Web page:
Kirsty Duncan, the Minister of Science, made the announcement of investing $285 million for 6,900 graduate students and researchers in Canada.
This investment is made by using the Social Sciences and Humanities Research Council and aims to fund research in the spheres of environment, immigration, education, and Indigenous health. The projects will promote partnerships and collaboration among businesses, academic researchers, and community partners to press forward the matters of knowledge and help in their understanding.
The Minister also highlighted the support of 33 projects by $1.6 million at the New Brunswick University. There is a mention of the project of David Busolo, a researcher in the Faculty of Nursing. He will be the recipient of $60,000 for the research in understanding the priorities and needs of immigrants and refugee families.
This investment reflects the commitment of the government of $10 billion, in the spheres of science and research. There will be an increase in funding to take up fundamental research. It is a boost to the funding of federal research agencies.
The Minister signed the Dimensions charter at the New Brunswick University that endorses the charter’s commitment to implant the principles of diversity, equity, and inclusion in policies, practices, plans and culture.
The social sciences are integral to building a healthy, strong and prosperous Canada. The government has constantly worked hard to give science and research a deserving and rightful place. Researchers always generate ideas and go for innovations aimed at improving the lives of Countrymen. The investment will provide a fillip to training for students, and also connect national and international researchers of various disciplines and sectors. There will be a boost to the knowledge, talent, and insight that is necessary to meet the present day and future challenges. Researchers examine growth and development issues and work for the betterment of the society.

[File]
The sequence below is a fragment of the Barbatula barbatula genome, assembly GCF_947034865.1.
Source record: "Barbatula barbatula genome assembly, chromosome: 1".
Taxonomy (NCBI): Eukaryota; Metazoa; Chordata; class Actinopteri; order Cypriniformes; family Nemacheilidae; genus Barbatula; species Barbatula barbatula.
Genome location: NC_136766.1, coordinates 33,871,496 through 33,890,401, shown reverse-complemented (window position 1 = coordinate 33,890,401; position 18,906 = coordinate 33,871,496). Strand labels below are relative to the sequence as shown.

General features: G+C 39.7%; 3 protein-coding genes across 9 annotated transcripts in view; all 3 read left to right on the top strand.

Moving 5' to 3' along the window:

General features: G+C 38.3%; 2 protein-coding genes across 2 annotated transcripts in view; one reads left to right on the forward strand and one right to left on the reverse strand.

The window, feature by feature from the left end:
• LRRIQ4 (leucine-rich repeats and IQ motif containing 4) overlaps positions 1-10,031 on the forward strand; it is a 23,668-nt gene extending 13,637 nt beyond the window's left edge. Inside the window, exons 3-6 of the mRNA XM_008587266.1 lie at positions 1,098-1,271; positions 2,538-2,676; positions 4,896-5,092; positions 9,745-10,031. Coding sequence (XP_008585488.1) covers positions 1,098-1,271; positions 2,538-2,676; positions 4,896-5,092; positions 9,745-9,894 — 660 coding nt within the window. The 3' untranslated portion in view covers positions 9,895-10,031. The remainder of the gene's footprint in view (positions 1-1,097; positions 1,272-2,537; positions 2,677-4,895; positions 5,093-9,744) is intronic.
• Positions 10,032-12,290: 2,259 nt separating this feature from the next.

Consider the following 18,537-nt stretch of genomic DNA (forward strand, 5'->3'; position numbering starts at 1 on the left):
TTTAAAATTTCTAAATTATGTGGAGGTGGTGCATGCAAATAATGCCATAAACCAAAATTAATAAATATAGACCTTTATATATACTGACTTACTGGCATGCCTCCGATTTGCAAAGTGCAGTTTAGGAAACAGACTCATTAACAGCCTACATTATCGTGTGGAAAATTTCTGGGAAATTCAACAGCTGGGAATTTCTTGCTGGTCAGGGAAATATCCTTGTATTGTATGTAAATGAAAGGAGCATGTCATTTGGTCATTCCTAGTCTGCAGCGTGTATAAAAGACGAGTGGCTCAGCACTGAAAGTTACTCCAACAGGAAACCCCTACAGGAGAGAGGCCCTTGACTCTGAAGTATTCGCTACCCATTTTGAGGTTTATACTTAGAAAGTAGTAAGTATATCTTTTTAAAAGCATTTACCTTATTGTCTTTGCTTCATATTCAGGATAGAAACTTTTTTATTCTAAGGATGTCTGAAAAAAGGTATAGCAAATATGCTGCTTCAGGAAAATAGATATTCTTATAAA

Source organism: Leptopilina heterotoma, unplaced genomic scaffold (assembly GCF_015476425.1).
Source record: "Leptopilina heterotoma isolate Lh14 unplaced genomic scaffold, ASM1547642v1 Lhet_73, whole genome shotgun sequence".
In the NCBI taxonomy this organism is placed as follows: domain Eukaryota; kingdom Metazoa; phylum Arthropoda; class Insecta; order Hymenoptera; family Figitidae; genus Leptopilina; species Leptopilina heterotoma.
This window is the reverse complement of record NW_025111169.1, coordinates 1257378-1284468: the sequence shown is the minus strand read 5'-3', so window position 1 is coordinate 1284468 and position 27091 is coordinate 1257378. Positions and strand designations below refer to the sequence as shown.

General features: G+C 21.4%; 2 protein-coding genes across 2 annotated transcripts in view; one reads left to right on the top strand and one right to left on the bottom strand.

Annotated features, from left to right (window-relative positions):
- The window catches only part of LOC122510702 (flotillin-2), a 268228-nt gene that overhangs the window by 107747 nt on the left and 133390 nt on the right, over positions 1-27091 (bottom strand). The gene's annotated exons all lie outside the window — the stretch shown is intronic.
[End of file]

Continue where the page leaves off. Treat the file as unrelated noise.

Furthering the research will have an impact, in New Brunswick, and also in the country. The Talent program will support students and post-doctoral researchers for developing future researchers and leaders, in the academia and among the private, public, and not-for-profit sectors.
The Government of Canada has recently started a new pilot program, inspired by the Athena SWAN Charter of the United Kingdom, which addresses general barriers in research, experienced by members of groups that have under representation.
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